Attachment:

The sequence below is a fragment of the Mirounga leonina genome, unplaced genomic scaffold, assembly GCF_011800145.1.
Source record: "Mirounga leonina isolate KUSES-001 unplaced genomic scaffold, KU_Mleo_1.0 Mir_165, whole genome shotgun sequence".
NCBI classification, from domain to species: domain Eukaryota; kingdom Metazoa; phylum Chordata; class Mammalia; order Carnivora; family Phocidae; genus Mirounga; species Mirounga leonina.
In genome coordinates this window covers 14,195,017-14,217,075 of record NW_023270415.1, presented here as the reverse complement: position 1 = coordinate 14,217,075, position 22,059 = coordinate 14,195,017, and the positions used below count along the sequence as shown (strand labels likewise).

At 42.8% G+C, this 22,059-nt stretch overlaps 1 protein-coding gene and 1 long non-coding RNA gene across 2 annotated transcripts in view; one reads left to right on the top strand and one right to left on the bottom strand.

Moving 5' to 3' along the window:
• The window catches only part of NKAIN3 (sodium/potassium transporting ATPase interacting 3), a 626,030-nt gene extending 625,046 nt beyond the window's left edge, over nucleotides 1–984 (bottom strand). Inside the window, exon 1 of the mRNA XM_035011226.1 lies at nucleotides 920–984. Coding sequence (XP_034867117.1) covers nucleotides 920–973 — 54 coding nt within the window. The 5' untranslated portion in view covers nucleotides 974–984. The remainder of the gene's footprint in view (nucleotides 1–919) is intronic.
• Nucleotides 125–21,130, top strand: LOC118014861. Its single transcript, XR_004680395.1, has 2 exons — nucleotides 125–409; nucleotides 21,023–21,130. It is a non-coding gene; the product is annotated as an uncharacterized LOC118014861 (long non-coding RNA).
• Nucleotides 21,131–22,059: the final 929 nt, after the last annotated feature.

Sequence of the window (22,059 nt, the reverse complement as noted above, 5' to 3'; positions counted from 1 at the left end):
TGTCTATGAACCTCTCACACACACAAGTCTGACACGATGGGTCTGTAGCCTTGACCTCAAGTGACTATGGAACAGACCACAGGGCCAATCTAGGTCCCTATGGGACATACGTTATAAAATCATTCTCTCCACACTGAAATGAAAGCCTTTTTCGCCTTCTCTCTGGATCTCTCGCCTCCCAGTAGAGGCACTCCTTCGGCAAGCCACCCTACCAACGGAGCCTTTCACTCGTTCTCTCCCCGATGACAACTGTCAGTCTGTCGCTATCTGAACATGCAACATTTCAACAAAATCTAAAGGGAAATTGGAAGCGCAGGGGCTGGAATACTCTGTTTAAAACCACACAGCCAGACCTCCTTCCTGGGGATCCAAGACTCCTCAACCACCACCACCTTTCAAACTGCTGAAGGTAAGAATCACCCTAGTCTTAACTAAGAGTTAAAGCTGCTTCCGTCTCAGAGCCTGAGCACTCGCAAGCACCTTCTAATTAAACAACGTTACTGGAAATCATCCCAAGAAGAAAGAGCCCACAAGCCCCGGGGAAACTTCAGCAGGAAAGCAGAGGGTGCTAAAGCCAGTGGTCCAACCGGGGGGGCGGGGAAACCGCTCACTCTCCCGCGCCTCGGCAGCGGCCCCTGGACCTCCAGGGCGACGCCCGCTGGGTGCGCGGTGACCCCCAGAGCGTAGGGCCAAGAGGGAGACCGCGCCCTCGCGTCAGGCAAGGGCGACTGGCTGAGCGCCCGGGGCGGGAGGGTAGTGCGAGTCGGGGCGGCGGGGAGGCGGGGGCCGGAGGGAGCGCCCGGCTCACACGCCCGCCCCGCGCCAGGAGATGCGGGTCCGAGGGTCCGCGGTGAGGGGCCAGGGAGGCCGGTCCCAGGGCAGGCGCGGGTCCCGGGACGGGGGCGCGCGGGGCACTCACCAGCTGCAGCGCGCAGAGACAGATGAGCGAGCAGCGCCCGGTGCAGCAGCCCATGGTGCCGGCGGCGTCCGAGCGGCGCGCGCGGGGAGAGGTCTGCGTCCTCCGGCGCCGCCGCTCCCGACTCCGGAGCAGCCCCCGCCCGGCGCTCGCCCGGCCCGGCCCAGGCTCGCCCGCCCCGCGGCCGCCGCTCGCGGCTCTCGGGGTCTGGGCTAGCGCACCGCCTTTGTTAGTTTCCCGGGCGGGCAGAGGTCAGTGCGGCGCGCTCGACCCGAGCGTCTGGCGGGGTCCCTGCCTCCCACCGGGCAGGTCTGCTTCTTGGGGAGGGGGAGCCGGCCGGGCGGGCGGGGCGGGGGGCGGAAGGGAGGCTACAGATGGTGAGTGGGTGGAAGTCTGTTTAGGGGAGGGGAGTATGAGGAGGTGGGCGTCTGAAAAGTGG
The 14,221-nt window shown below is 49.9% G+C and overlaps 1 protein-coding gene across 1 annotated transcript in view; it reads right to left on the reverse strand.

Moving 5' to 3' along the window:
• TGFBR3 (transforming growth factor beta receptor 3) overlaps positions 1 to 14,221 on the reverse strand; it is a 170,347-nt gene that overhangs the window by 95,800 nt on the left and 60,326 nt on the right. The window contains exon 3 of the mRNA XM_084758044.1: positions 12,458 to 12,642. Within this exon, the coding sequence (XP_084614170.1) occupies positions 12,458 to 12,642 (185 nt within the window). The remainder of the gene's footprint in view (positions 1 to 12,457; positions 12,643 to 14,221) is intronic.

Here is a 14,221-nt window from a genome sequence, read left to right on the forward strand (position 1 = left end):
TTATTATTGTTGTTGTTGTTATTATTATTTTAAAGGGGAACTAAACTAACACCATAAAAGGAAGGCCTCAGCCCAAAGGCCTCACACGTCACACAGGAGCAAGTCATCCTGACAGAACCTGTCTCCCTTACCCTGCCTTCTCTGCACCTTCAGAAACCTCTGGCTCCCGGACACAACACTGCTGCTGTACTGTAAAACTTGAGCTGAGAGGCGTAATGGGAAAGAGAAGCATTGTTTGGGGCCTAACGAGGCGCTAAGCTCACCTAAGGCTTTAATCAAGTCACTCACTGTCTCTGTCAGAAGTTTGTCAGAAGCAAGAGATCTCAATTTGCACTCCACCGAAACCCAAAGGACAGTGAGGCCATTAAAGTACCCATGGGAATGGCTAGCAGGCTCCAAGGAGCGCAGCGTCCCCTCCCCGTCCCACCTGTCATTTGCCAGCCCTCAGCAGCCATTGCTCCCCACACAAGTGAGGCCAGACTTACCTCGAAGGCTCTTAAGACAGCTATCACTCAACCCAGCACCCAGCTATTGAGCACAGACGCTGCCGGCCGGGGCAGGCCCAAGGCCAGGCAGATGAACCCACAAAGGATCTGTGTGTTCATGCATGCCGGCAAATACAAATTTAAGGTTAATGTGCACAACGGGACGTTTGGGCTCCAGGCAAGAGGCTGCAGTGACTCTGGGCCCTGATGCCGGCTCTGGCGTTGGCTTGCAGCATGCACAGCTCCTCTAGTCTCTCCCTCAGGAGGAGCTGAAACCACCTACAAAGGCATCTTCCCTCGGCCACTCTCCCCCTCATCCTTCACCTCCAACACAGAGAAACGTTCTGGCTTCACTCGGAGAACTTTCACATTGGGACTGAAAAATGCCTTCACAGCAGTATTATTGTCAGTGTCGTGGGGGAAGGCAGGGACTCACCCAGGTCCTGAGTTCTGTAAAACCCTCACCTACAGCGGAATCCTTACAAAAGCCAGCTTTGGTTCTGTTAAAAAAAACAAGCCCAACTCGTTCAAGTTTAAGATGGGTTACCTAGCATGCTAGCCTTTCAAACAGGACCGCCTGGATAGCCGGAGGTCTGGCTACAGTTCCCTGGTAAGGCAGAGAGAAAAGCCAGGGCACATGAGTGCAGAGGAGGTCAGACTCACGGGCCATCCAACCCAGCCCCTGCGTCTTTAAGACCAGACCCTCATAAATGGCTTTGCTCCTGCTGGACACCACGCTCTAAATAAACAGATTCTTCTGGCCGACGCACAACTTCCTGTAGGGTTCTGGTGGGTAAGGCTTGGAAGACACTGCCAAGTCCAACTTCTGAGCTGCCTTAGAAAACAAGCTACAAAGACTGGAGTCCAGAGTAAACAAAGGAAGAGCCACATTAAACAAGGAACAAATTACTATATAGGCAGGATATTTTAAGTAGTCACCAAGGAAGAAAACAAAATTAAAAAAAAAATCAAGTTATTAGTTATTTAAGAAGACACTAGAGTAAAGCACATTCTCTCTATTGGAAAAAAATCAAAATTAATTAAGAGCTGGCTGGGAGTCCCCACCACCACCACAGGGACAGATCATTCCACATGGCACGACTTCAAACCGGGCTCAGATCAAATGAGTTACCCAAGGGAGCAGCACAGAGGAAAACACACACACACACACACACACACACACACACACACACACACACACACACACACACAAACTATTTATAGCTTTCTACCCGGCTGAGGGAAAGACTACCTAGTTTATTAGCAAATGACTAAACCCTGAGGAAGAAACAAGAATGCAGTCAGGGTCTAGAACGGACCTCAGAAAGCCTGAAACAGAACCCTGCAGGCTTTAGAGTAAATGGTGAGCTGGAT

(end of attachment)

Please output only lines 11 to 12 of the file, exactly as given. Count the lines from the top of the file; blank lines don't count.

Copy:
TGTCTATGAACCTCTCACACACACAAGTCTGACACGATGGGTCTGTAGCCTTGACCTCAAGTGACTATGGAACAGACCACAGGGCCAATCTAGGTCCCTATGGGACATACGTTATAAAATCATTCTCTCCACACTGAAATGAAAGCCTTTTTCGCCTTCTCTCTGGATCTCTCGCCTCCCAGTAGAGGCACTCCTTCGGCAAGCCACCCTACCAACGGAGCCTTTCACTCGTTCTCTCCCCGATGACAACTGTCAGTCTGTCGCTATCTGAACATGCAACATTTCAACAAAATCTAAAGGGAAATTGGAAGCGCAGGGGCTGGAATACTCTGTTTAAAACCACACAGCCAGACCTCCTTCCTGGGGATCCAAGACTCCTCAACCACCACCACCTTTCAAACTGCTGAAGGTAAGAATCACCCTAGTCTTAACTAAGAGTTAAAGCTGCTTCCGTCTCAGAGCCTGAGCACTCGCAAGCACCTTCTAATTAAACAACGTTACTGGAAATCATCCCAAGAAGAAAGAGCCCACAAGCCCCGGGGAAACTTCAGCAGGAAAGCAGAGGGTGCTAAAGCCAGTGGTCCAACCGGGGGGGCGGGGAAACCGCTCACTCTCCCGCGCCTCGGCAGCGGCCCCTGGACCTCCAGGGCGACGCCCGCTGGGTGCGCGGTGACCCCCAGAGCGTAGGGCCAAGAGGGAGACCGCGCCCTCGCGTCAGGCAAGGGCGACTGGCTGAGCGCCCGGGGCGGGAGGGTAGTGCGAGTCGGGGCGGCGGGGAGGCGGGGGCCGGAGGGAGCGCCCGGCTCACACGCCCGCCCCGCGCCAGGAGATGCGGGTCCGAGGGTCCGCGGTGAGGGGCCAGGGAGGCCGGTCCCAGGGCAGGCGCGGGTCCCGGGACGGGGGCGCGCGGGGCACTCACCAGCTGCAGCGCGCAGAGACAGATGAGCGAGCAGCGCCCGGTGCAGCAGCCCATGGTGCCGGCGGCGTCCGAGCGGCGCGCGCGGGGAGAGGTCTGCGTCCTCCGGCGCCGCCGCTCCCGACTCCGGAGCAGCCCCCGCCCGGCGCTCGCCCGGCCCGGCCCAGGCTCGCCCGCCCCGCGGCCGCCGCTCGCGGCTCTCGGGGTCTGGGCTAGCGCACCGCCTTTGTTAGTTTCCCGGGCGGGCAGAGGTCAGTGCGGCGCGCTCGACCCGAGCGTCTGGCGGGGTCCCTGCCTCCCACCGGGCAGGTCTGCTTCTTGGGGAGGGGGAGCCGGCCGGGCGGGCGGGGCGGGGGGCGGAAGGGAGGCTACAGATGGTGAGTGGGTGGAAGTCTGTTTAGGGGAGGGGAGTATGAGGAGGTGGGCGTCTGAAAAGTGG
The 14,221-nt window shown below is 49.9% G+C and overlaps 1 protein-coding gene across 1 annotated transcript in view; it reads right to left on the reverse strand.